On a golden, dappled-sun Sunday afternoon in October, Slow Food’s founder Carlo Petrini spoke to an ampitheatre full of foodies. By foodies, I mean old hippies, professors, farmers, restaurant operators, and journalists. That was about half the crowd, the other half, whom Petrini had come to see were Princeton students.
Petrini began his quest for good food in the mid eighties when McDonald’s attempted to put a McDonald’s hamburger joint in his hometown in Italy.
Now, I ask you. What was McDonald’s thinking? Not only are Italians bound to tradition, and ceremony, and strict values, they are as stubborn as army mules. The very idea that they thought they could plop down one of their slimy faux food places in his little piece of Italian heaven, the Spanish Steps in Rome, did not go down well.
And, as we have seen, the power of an idea, the quest of one man, the fire and passion of a movement, has changed the way the world sees food and promises to save our world from itself. As well as from the McDonald’s of the world.
How did Petrini do this? In 1977, he began contributing culinary articles to communist daily newspapers il manifesto and l’Unità.
Today, he is an editor of multiple publications at the publishing house Slow Food Editore and writes several weekly columns for La Stampa. He was one of Time Magazine’s heroes of 2004. In 2004, he founded the University of Gastronomic Sciences, a school intended to bridge the gap between agriculture and gastronomy.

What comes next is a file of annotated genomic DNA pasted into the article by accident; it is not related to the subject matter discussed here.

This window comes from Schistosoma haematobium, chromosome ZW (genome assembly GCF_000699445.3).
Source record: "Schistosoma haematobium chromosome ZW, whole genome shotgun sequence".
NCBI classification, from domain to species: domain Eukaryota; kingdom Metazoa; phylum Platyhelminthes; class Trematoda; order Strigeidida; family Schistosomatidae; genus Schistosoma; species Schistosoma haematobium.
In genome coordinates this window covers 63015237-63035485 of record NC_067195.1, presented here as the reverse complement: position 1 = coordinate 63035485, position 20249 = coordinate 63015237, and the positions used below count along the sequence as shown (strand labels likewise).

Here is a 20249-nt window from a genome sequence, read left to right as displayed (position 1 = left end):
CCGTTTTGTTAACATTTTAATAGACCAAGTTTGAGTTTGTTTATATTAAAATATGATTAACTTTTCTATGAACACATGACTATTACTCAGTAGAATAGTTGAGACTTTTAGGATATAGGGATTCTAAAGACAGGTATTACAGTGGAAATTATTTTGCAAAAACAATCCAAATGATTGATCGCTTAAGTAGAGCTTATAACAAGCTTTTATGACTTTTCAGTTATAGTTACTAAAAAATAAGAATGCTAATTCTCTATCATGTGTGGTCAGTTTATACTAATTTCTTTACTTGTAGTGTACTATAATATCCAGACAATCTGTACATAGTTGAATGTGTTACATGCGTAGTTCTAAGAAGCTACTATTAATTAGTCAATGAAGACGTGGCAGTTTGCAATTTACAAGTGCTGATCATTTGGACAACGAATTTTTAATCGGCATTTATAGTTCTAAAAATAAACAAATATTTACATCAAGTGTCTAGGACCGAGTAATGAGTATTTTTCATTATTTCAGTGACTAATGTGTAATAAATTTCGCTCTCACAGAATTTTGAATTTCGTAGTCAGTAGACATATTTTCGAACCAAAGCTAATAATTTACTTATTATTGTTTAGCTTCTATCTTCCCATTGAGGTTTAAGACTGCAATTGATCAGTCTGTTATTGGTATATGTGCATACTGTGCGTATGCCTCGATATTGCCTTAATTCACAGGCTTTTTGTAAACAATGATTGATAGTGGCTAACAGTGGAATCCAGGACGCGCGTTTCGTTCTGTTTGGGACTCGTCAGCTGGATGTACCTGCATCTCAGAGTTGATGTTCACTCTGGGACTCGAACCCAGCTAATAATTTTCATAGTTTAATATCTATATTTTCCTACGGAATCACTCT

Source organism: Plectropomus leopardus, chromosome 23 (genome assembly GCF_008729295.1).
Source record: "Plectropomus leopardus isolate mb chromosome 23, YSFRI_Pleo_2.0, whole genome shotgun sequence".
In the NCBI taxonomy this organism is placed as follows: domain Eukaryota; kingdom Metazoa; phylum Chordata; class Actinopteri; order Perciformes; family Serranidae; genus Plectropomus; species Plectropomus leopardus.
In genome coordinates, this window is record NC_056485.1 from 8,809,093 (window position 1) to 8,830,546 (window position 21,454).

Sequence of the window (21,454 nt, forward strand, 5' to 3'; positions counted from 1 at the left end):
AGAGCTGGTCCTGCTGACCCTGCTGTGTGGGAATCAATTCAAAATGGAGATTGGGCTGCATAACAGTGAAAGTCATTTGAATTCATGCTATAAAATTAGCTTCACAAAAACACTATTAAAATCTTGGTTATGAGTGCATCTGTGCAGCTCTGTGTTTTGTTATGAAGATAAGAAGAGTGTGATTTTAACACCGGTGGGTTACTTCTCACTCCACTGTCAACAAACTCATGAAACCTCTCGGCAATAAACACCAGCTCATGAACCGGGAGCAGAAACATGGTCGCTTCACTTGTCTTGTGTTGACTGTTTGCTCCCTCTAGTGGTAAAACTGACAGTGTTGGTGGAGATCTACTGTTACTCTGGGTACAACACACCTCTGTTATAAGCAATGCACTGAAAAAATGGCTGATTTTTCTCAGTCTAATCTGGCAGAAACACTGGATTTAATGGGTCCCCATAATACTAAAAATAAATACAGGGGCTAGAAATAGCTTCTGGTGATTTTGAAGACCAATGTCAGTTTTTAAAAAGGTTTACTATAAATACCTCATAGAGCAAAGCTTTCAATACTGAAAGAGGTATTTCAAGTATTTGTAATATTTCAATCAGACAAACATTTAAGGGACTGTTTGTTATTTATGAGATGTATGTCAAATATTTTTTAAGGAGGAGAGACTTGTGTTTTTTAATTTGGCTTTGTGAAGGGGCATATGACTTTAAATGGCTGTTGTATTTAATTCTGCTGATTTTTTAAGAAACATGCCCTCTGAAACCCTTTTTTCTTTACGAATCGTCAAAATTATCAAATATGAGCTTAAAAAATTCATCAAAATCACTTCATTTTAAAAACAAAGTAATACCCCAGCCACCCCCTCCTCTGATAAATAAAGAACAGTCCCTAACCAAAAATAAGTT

So what did he have to say at Princeton? He exhorted the students to become farmers, pointing out that fewer than 1% of Americans are engaged in farming now, as opposed to a number approaching 30% 50 years ago. When he asked for a show of hands, two went up.
Petrini pointed out that eating is an agricultural act. And it is his firm belief that unless people get reconnected to their food, to the earth, and to the process of making food, the entire universe is doomed.
He understood, he said, that students today have a deeper understanding and sense of responsibility to culinary and biodiversity than they did 20 years ago.
He went on to say, that Michelle Obama (who has just been named one of the top 100 game changers in America this year by Huffington Post, for her work in food) got her start when she was a student at Princeton which has had a large organic garden for years.
Petrini believes (and we certainly agree) that the current food system is responsible for the current food crisis. And that we must change the system on a global level to effect any meaningful change.
Not only has factory farming depleted the soil, and ruined the quality of food grown there, it has caused us to lose biodiversity.
The loss of biodiversity depends on a loss of variety in both animal breeds and plant varieties based on market demand.
In our current system, only price matters. But we have lost the perspective to understand the difference in value and price.
Petrini concluded that we must change and we must change quickly. He pointed out that Rome fell, their empire collapsed, and all was lost because they couldn’t grasp a vision for the future.
Carlo Petrini believes Slow Food is that vision. We agree. To join your local chapter, see www.slowfood.com. Buy Carlo Petrini’s latest book, Terra Madre, Forging A New Global Network of Sustainable Food Communities, available at bookstores and online everywhere.
You will be energized as we are here at The Silver Cloud Diet. It’s nice to see someone who agrees with us and carries the flag. Thank you Mr. Petrini.